‘An interesting odyssey’: How new church built a following in Milford during pandemic

MILFORD — There was never any doubt where Curran Bishop would start his church.

A Georgia native raised by Rhode Islanders, Bishop founded Christ Presbyterian Church in Milford in 2020. Against all reasonable expectations, the congregation has weathered a global pandemic and seven relocations and reached its first anniversary.

Members will commemorate the occasion with an abbreviated in-person service at 2 p.m. Saturday at the Rotary Pavilion at Fowler Field. Regular services are Sundays at 10:30 a.m. at the Milford Arts Council.

“It’s been an interesting odyssey,” Bishop said of the previous 12 months that has seen his 30-member congregation meet for services in backyards, parks and a gaming cafe, among other places.

Bishop and his family moved to Milford in 2018, and he began the process of becoming part of the community, he said.

“We knew we weren’t going to start meeting (as a church) for a while, so we wanted to build a church in the shape and form that would be accommodating to Milford,” he said. “I spent 2018 just getting to know people. I went to a lot of city meetings, because I’m kind of a nerd. But by 2019, we had enough people that we were regularly gathering for Bible study and backyard parties to keep building our community.”

By late 2019, Bishop was part of a group of about 20 people, and he began looking for a church home.

“When you’re meeting in people’s houses, that’s about as big as you can be,” he said.

By early 2020, Christ Presbyterian Church had arranged to hold Sunday services at Harborside Middle School and nearly 40 people came to celebrate the church’s official beginning in its new home.

A week later, they were homeless again.

“We knew that there was this pandemic coming and people were talking about a shutdown, so I had been waiting for that call,” Bishop said.

The church relocated to the Hawkwood Game Cafe, but a week later, the state limited gatherings to 10 people, and the group was on the move again.

For the duration of the initial coronavirus lockdown, church members met virtually with Bishop conducting a four-person service from a living room.

“One person ran the Zoom call, one person played keyboard, one singer and me preaching,” he said.

By May, the weather warmed up enough to allow outdoor services in a member’s backyard, and by July, the congregation had settled in at the Rotary Pavilion at Fowler Field. That was the church’s longest tenure in any location — 14 weeks.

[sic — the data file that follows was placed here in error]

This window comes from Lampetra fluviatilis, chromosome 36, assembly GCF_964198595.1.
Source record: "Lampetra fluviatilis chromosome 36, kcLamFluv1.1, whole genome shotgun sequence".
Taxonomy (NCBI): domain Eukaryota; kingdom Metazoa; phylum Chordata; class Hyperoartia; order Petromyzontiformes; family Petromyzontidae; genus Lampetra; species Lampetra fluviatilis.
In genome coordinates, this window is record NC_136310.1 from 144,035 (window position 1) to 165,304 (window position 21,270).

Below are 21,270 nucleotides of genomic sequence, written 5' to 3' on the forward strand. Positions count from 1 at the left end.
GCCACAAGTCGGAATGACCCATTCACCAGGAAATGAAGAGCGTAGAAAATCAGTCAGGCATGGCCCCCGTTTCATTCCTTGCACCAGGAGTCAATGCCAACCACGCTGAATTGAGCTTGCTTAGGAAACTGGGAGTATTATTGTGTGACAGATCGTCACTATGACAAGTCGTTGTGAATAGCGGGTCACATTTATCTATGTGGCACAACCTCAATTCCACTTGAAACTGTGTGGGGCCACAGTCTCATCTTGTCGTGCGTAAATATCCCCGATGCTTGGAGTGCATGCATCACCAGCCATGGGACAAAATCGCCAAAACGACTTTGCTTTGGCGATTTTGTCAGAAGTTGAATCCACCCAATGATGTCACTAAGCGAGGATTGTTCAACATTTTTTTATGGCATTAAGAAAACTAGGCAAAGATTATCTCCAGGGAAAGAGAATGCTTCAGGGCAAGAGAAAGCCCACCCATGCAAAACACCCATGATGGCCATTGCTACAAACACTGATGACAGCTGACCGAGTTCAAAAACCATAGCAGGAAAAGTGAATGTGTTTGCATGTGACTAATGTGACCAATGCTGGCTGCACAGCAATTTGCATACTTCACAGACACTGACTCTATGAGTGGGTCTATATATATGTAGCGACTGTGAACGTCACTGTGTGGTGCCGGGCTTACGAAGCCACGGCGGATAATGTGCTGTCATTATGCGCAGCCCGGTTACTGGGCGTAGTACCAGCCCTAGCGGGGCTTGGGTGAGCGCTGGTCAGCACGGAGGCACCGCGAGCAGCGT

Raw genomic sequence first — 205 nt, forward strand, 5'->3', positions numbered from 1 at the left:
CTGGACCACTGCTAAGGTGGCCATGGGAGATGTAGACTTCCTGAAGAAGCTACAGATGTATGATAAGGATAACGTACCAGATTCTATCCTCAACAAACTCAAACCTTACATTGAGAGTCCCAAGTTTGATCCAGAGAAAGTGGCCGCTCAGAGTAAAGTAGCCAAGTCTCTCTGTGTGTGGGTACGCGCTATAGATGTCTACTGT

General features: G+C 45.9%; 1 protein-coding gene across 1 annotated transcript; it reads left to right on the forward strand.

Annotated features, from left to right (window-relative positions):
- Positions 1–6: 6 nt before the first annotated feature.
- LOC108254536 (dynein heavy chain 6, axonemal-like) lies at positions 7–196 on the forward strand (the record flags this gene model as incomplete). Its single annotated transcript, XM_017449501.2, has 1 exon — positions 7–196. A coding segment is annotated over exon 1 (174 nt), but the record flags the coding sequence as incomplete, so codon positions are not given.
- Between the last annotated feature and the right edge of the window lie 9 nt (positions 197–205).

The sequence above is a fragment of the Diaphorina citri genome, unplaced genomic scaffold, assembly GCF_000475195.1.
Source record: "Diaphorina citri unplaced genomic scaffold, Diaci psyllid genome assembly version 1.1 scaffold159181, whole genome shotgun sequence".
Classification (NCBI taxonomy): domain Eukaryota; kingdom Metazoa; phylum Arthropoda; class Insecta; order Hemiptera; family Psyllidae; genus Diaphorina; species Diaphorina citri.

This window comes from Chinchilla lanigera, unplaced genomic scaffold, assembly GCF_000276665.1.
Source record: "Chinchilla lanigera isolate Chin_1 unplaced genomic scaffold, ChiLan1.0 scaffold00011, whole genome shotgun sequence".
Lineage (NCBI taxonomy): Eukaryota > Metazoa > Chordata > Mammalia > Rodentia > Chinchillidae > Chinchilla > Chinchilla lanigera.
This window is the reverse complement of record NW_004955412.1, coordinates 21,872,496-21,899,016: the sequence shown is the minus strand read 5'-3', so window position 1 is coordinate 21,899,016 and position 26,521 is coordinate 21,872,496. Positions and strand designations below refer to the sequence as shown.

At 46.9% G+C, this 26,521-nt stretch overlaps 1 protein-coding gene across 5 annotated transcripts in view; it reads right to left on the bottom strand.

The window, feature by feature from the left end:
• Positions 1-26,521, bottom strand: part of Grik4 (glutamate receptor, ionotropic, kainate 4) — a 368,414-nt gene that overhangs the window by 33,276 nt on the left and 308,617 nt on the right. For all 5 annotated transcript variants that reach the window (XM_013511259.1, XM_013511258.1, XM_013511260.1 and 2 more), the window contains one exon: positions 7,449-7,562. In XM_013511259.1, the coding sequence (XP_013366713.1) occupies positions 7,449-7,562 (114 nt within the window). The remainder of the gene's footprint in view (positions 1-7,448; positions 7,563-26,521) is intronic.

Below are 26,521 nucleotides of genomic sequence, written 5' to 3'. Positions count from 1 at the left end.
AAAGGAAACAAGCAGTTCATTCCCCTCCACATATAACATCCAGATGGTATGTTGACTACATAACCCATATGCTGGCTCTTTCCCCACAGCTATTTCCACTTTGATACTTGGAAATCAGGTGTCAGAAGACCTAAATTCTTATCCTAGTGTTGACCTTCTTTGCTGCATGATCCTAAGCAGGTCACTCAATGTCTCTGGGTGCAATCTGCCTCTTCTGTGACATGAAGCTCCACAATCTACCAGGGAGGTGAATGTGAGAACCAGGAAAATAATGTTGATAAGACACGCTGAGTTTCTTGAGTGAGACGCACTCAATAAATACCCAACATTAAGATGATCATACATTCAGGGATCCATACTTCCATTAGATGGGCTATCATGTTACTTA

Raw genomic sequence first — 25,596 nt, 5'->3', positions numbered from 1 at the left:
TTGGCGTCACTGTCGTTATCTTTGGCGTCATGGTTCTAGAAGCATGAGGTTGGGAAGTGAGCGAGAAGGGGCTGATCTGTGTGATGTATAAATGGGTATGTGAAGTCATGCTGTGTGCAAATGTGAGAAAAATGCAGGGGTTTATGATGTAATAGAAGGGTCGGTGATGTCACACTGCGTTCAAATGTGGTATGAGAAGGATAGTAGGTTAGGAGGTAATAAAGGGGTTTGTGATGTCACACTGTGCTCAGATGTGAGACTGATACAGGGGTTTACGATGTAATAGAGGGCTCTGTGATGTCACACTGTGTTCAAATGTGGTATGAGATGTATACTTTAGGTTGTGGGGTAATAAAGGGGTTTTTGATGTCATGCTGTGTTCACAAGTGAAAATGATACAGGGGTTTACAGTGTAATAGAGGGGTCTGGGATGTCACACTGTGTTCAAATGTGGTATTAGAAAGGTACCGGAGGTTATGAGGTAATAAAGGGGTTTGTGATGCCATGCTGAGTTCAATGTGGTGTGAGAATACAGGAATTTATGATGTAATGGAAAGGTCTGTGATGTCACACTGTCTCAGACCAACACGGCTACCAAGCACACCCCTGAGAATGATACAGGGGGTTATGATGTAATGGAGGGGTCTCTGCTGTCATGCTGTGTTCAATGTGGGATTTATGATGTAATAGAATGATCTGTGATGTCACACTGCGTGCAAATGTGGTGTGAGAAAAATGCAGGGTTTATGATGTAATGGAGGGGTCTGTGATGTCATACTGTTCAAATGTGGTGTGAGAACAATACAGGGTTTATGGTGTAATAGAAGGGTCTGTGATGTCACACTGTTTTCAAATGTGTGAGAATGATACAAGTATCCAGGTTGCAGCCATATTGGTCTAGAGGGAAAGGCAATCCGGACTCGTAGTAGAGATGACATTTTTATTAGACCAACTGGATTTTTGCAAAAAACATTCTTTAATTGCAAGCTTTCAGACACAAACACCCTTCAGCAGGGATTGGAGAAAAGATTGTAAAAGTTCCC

“It was a great place to conduct services — there were people playing basketball a few hundred feet away,” Bishop said. “For a church that wants to be a part of the community, nothing’s better than being out in the community. And it only rained once in the 14 Sundays we were there.”

As the calendar flipped to October, the increasingly brisk fall breezes signaled another move, this time to the basement of the Disabled American Veterans Center for a month before settling in at the Milford Arts Council on Railroad Avenue.

“It was a natural fit — they couldn’t do their normal programs because of the pandemic, and we needed the space,” Bishop said.

Through all the moves, attendance held steady between 30 and 35 people each Sunday. Bishop said he takes pride in the small group’s age, racial and economic diversity.

“My wife and I were in our 30s when we came here in 2018, and the first couple that joined us were in their 70s,” he said.

And despite being a new church in town, Bishop said the other churches have been welcoming.

“A lot of churches like to see other churches in their community,” he said. “It’s like restaurants. You don’t want every restaurant in your town to have the same menu. But with a diversity of restaurants in an area, you become known for it, more people come in and everyone thrives.”

The same holds true for churches in New England, which polls show is among the least religious parts of the country with fewer than 1 in 5 people attending weekly services.

“If 15 percent of the people are churchgoers, I’m not looking to divide the 15 percent among one more church,” he said. “I want to draw people from the 85 and bring them into the 15.”